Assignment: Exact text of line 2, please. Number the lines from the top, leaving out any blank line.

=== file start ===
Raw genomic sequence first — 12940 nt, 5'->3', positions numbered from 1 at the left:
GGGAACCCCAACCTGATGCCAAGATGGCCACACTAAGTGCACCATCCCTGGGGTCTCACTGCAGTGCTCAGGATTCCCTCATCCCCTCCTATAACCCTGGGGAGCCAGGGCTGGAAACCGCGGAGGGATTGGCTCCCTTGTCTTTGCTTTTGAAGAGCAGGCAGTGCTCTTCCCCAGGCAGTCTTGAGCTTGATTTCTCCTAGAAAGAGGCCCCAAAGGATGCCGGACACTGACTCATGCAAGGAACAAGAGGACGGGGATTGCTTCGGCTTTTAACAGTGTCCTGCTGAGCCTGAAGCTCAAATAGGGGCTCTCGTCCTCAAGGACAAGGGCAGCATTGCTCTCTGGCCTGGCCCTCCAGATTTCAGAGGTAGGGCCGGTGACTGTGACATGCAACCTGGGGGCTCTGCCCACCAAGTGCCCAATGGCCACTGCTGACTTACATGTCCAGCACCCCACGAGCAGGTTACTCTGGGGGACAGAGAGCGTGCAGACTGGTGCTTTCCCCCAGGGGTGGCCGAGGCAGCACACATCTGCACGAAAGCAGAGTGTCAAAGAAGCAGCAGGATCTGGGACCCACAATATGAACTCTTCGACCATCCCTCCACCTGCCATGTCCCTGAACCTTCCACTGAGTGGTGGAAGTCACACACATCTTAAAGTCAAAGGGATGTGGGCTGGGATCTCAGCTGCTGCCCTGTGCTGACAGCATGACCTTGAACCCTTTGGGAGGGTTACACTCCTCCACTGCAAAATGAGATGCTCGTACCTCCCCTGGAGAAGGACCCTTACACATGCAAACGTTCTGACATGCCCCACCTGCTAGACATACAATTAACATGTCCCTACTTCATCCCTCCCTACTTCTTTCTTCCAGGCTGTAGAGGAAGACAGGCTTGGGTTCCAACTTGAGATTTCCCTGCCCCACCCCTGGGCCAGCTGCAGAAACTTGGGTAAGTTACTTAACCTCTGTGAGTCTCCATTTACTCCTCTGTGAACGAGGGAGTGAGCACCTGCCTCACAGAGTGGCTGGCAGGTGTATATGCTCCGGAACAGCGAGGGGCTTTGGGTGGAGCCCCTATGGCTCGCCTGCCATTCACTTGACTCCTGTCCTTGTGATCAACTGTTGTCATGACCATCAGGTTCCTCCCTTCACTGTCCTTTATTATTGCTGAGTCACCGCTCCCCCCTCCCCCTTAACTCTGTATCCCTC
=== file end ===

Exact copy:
GGGAACCCCAACCTGATGCCAAGATGGCCACACTAAGTGCACCATCCCTGGGGTCTCACTGCAGTGCTCAGGATTCCCTCATCCCCTCCTATAACCCTGGGGAGCCAGGGCTGGAAACCGCGGAGGGATTGGCTCCCTTGTCTTTGCTTTTGAAGAGCAGGCAGTGCTCTTCCCCAGGCAGTCTTGAGCTTGATTTCTCCTAGAAAGAGGCCCCAAAGGATGCCGGACACTGACTCATGCAAGGAACAAGAGGACGGGGATTGCTTCGGCTTTTAACAGTGTCCTGCTGAGCCTGAAGCTCAAATAGGGGCTCTCGTCCTCAAGGACAAGGGCAGCATTGCTCTCTGGCCTGGCCCTCCAGATTTCAGAGGTAGGGCCGGTGACTGTGACATGCAACCTGGGGGCTCTGCCCACCAAGTGCCCAATGGCCACTGCTGACTTACATGTCCAGCACCCCACGAGCAGGTTACTCTGGGGGACAGAGAGCGTGCAGACTGGTGCTTTCCCCCAGGGGTGGCCGAGGCAGCACACATCTGCACGAAAGCAGAGTGTCAAAGAAGCAGCAGGATCTGGGACCCACAATATGAACTCTTCGACCATCCCTCCACCTGCCATGTCCCTGAACCTTCCACTGAGTGGTGGAAGTCACACACATCTTAAAGTCAAAGGGATGTGGGCTGGGATCTCAGCTGCTGCCCTGTGCTGACAGCATGACCTTGAACCCTTTGGGAGGGTTACACTCCTCCACTGCAAAATGAGATGCTCGTACCTCCCCTGGAGAAGGACCCTTACACATGCAAACGTTCTGACATGCCCCACCTGCTAGACATACAATTAACATGTCCCTACTTCATCCCTCCCTACTTCTTTCTTCCAGGCTGTAGAGGAAGACAGGCTTGGGTTCCAACTTGAGATTTCCCTGCCCCACCCCTGGGCCAGCTGCAGAAACTTGGGTAAGTTACTTAACCTCTGTGAGTCTCCATTTACTCCTCTGTGAACGAGGGAGTGAGCACCTGCCTCACAGAGTGGCTGGCAGGTGTATATGCTCCGGAACAGCGAGGGGCTTTGGGTGGAGCCCCTATGGCTCGCCTGCCATTCACTTGACTCCTGTCCTTGTGATCAACTGTTGTCATGACCATCAGGTTCCTCCCTTCACTGTCCTTTATTATTGCTGAGTCACCGCTCCCCCCTCCCCCTTAACTCTGTATCCCTC